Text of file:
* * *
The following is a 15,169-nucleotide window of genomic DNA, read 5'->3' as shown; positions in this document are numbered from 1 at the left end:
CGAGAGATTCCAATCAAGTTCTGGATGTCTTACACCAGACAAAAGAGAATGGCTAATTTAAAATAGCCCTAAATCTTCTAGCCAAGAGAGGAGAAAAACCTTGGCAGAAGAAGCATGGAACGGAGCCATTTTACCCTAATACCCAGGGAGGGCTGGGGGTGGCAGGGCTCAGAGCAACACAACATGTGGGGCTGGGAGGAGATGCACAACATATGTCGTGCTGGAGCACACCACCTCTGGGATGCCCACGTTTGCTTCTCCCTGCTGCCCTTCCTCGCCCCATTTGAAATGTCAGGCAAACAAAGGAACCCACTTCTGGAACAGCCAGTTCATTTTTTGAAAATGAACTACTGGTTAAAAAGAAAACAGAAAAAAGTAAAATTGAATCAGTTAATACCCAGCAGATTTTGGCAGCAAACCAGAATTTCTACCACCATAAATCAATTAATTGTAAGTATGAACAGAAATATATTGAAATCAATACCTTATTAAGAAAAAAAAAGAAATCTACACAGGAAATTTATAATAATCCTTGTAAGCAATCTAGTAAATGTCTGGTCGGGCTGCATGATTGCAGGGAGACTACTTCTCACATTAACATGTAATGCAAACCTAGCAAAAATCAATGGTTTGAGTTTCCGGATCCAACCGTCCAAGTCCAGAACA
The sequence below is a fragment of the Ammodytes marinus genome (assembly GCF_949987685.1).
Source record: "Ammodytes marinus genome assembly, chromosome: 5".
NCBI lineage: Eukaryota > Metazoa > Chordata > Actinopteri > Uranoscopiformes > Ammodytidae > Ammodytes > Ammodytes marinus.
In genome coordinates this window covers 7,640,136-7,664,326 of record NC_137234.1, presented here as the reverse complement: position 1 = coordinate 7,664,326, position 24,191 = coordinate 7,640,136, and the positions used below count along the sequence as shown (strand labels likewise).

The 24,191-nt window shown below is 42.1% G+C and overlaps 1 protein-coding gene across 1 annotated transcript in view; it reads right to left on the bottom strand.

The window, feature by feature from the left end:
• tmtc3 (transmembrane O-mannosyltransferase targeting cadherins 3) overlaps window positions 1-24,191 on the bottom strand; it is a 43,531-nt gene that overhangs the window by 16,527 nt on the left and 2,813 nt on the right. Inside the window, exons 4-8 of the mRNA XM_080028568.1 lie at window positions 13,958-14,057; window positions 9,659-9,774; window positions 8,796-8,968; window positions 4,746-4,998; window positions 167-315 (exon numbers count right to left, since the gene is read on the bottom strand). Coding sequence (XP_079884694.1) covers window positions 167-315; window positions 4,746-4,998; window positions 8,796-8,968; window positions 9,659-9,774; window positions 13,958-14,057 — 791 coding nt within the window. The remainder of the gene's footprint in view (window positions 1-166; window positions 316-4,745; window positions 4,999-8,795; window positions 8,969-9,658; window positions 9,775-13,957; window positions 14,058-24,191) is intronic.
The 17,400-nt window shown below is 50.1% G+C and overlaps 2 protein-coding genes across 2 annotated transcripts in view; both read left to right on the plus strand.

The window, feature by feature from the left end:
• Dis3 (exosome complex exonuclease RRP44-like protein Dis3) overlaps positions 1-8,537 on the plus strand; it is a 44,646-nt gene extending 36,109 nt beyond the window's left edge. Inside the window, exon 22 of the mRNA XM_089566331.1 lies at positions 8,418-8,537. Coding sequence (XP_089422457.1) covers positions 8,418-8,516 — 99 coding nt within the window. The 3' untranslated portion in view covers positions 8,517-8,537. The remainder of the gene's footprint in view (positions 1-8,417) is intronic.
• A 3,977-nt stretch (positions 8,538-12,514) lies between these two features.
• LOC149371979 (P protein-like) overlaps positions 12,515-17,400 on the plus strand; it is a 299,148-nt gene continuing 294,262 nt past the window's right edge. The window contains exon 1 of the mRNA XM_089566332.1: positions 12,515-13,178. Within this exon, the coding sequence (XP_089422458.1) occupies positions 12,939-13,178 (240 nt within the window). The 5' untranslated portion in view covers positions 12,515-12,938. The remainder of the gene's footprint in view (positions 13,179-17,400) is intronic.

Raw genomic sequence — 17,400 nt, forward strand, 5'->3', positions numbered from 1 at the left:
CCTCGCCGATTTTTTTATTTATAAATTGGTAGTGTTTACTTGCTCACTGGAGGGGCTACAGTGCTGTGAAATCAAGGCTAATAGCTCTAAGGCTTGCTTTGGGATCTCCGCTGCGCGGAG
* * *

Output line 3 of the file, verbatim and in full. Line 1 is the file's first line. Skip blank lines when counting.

The sequence below is a fragment of the Ammodytes marinus genome (assembly GCF_949987685.1).